Ivan Forde was born in 1990 in Georgetown, Guyana, and raised in New York, United States. He was introduced to photography in his youth through a teen photography residency at the Studio Museum in Harlem in 2006. He deepened his interest in photography while studying literature, especially classic poetry, at Purchase College. In 2012, Forde completed his studies with an award-winning thesis of self-portraits representing a reader’s reaction to John Milton’s epic poem Paradise Lost, which describes the fall of Adam and Eve in a chaotic way. After graduation, he became more involved in his art practice and worked in non-profit spaces. Using self-portraiture, his work draws on themes of identity, memory, and migration. He uses digital manipulation and collage to transform his images into surrealist narrative reminiscent of English poetry. In his Dense Lightness (2018) series, Forde revisited the Epic of Gilgamesh through interdisciplinary experimentations with large-scale cyanotypes. The artist used his own image in photomontage, creating a poetic mirror of himself as both subject and viewer with a focus on Gilgamesh’s double to depict the struggle between opposing spaces.
Williams Chechet is a visual artist who was born in Kano and raised in Kaduna in northern Nigeria. He studied Industrial Design at the Ahmadu Bello University in Zaria, but dropped out in his third year to focus on his art. He works as a graphic designer and art director for various brands as well as product designer for freelance projects. Influenced by pop art, afrobeats, and Afrofuturism, Chechet creates digital images that combine popular and historical figures with abstract elements. He cites the work of Eduardo Paolozzi, Roy Lichtenstein, Richard Hamilton, Andy Warhol, Keith Haring, Takashi Murakami and Brian Donnelly as inspirations. His works explore themes of identity, history, and cultural iconography, oscillating between the past, present, and future through the vibrant depiction of traditional characters. In his series We Are The North (2017), Chechet depicts portraits of historical and political figures of Northern Nigeria overlapped with colourful symbols and selected accessories, replacing them in popular memory and consciousness.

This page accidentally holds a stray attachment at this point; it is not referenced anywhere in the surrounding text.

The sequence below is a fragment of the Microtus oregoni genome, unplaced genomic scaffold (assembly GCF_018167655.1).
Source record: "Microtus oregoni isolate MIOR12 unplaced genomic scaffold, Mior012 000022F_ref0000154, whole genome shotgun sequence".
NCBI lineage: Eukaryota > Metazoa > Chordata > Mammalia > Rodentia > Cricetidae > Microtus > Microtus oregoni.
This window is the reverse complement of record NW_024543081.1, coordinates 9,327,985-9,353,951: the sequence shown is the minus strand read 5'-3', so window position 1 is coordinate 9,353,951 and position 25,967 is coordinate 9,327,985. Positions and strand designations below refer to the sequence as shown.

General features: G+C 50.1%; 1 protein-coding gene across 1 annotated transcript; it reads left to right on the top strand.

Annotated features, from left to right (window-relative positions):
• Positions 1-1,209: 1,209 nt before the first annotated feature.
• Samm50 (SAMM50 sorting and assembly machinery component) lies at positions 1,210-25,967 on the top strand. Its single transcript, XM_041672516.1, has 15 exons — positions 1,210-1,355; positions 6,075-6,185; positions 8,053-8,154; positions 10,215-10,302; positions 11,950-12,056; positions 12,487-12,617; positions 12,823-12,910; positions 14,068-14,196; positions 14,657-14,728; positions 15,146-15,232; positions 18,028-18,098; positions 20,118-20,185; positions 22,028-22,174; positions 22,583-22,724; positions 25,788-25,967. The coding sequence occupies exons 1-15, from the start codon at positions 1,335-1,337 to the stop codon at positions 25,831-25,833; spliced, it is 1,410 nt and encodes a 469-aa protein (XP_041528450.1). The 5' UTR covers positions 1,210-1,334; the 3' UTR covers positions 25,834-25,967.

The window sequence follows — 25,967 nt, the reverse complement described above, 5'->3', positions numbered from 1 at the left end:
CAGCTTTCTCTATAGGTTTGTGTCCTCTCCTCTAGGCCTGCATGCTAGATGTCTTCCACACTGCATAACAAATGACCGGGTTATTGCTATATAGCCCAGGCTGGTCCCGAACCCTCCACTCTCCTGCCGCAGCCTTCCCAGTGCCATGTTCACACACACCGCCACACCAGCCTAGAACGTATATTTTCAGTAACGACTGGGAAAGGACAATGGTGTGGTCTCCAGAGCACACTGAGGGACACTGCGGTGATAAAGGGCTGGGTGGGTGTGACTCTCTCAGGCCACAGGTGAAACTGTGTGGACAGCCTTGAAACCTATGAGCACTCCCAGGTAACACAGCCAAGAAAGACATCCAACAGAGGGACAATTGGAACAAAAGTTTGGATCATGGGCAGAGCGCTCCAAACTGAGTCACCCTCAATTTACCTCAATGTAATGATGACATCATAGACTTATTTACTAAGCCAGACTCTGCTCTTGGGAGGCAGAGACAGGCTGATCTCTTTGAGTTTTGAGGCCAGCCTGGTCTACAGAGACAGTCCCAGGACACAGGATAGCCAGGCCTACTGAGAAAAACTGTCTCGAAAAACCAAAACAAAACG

Pierre-Christophe Gam was born in 1983 in Paris, France, from a Chadian mother and a Cameroonian father. He studied architecture at the École des Arts Décoratifs, a school of art and design in Paris, and at Central Saint Martins, an art school in London. In his professional career, he has specialized in art direction for leading contemporary luxury brands and for the music industry. In 2013, Gam launched the cultural platform Afro-Polis, which aimed to explore and discover the African visual heritage. Since then, he has developed his artistic work mainly through photography, collage, and digital media. He creates compelling images where deep cultural references are mixed-up and juxtaposed in a vibrant and colourful tapestry. With his striking compositions, Gam questions complex and deeply rooted narratives at the core of the global African cultural experience. In the Affogbolo (2015) series, he created images inspired by traditional African photography and Italian Renaissance portraiture to highlight the economic and cultural attributes of the contemporary African young elite.
Saïdou Dicko was born in 1979 in Déou, Burkina Faso. As a young shepherd, he developed his artistic sense by drawing animal shadows on the sands. Growing up, he started to capture the silhouettes of people on houses’ walls or on the colourful embroideries of his mother. These shadows remain the core element of his visual storytelling, which he often enhances with paint, digital collage, and textile pattern. In 2005, Dicko started to work with photography and expanded his practice with painting, video, and installations. He explores themes of equality, union, and childhood through the representation of opposing concepts such as light and shadow. The artist uses portraiture with his subjects painted in black, essentially to draw the viewer’s attention to the social contexts of each scene. In his recent series The Shadowed People, we see anonymous characters playing on the streets, arguing next to a wall, or standing in sideways. In 2012, Dicko co-founded the collective Rendez-vous d’artistes, a platform for artists, curators, gallerists, and journalists to exchange ideas and projects.